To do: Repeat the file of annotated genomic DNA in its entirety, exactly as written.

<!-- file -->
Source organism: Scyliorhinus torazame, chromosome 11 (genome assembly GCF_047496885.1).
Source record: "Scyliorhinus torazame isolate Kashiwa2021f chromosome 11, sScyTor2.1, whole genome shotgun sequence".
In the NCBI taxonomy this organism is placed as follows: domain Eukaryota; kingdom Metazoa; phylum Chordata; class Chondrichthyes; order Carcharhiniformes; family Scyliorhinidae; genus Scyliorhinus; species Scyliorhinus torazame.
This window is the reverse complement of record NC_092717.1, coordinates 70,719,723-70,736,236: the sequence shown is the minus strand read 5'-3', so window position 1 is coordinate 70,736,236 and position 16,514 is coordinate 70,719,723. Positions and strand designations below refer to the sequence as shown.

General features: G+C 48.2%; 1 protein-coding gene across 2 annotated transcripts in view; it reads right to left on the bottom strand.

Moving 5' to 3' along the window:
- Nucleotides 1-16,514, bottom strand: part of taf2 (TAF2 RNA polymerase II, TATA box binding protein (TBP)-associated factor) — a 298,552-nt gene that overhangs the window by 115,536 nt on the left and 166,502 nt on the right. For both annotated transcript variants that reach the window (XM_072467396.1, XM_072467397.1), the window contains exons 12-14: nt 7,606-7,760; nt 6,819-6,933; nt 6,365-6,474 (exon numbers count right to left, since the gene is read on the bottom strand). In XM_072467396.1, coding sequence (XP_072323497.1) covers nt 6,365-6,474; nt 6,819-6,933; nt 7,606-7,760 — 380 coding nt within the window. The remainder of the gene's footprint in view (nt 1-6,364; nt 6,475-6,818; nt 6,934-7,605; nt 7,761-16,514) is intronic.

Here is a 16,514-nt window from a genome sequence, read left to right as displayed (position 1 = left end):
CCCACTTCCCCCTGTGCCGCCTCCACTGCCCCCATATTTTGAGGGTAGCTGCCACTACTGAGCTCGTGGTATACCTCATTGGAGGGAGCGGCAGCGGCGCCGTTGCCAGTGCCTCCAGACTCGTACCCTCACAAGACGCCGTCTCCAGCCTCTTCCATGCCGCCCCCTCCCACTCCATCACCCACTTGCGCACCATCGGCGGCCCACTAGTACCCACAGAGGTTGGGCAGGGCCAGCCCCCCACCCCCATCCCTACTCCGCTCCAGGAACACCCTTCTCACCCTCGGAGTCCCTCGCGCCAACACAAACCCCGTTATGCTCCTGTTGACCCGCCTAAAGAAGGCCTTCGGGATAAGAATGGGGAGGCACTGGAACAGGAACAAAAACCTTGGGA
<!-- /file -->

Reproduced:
Source organism: Scyliorhinus torazame, chromosome 11 (genome assembly GCF_047496885.1).
Source record: "Scyliorhinus torazame isolate Kashiwa2021f chromosome 11, sScyTor2.1, whole genome shotgun sequence".
In the NCBI taxonomy this organism is placed as follows: domain Eukaryota; kingdom Metazoa; phylum Chordata; class Chondrichthyes; order Carcharhiniformes; family Scyliorhinidae; genus Scyliorhinus; species Scyliorhinus torazame.
This window is the reverse complement of record NC_092717.1, coordinates 70,719,723-70,736,236: the sequence shown is the minus strand read 5'-3', so window position 1 is coordinate 70,736,236 and position 16,514 is coordinate 70,719,723. Positions and strand designations below refer to the sequence as shown.

General features: G+C 48.2%; 1 protein-coding gene across 2 annotated transcripts in view; it reads right to left on the bottom strand.

Moving 5' to 3' along the window:
- Nucleotides 1-16,514, bottom strand: part of taf2 (TAF2 RNA polymerase II, TATA box binding protein (TBP)-associated factor) — a 298,552-nt gene that overhangs the window by 115,536 nt on the left and 166,502 nt on the right. For both annotated transcript variants that reach the window (XM_072467396.1, XM_072467397.1), the window contains exons 12-14: nt 7,606-7,760; nt 6,819-6,933; nt 6,365-6,474 (exon numbers count right to left, since the gene is read on the bottom strand). In XM_072467396.1, coding sequence (XP_072323497.1) covers nt 6,365-6,474; nt 6,819-6,933; nt 7,606-7,760 — 380 coding nt within the window. The remainder of the gene's footprint in view (nt 1-6,364; nt 6,475-6,818; nt 6,934-7,605; nt 7,761-16,514) is intronic.

Here is a 16,514-nt window from a genome sequence, read left to right as displayed (position 1 = left end):
CCCACTTCCCCCTGTGCCGCCTCCACTGCCCCCATATTTTGAGGGTAGCTGCCACTACTGAGCTCGTGGTATACCTCATTGGAGGGAGCGGCAGCGGCGCCGTTGCCAGTGCCTCCAGACTCGTACCCTCACAAGACGCCGTCTCCAGCCTCTTCCATGCCGCCCCCTCCCACTCCATCACCCACTTGCGCACCATCGGCGGCCCACTAGTACCCACAGAGGTTGGGCAGGGCCAGCCCCCCACCCCCATCCCTACTCCGCTCCAGGAACACCCTTCTCACCCTCGGAGTCCCTCGCGCCAACACAAACCCCGTTATGCTCCTGTTGACCCGCCTAAAGAAGGCCTTCGGGATAAGAATGGGGAGGCACTGGAACAGGAACAAAAACCTTGGGA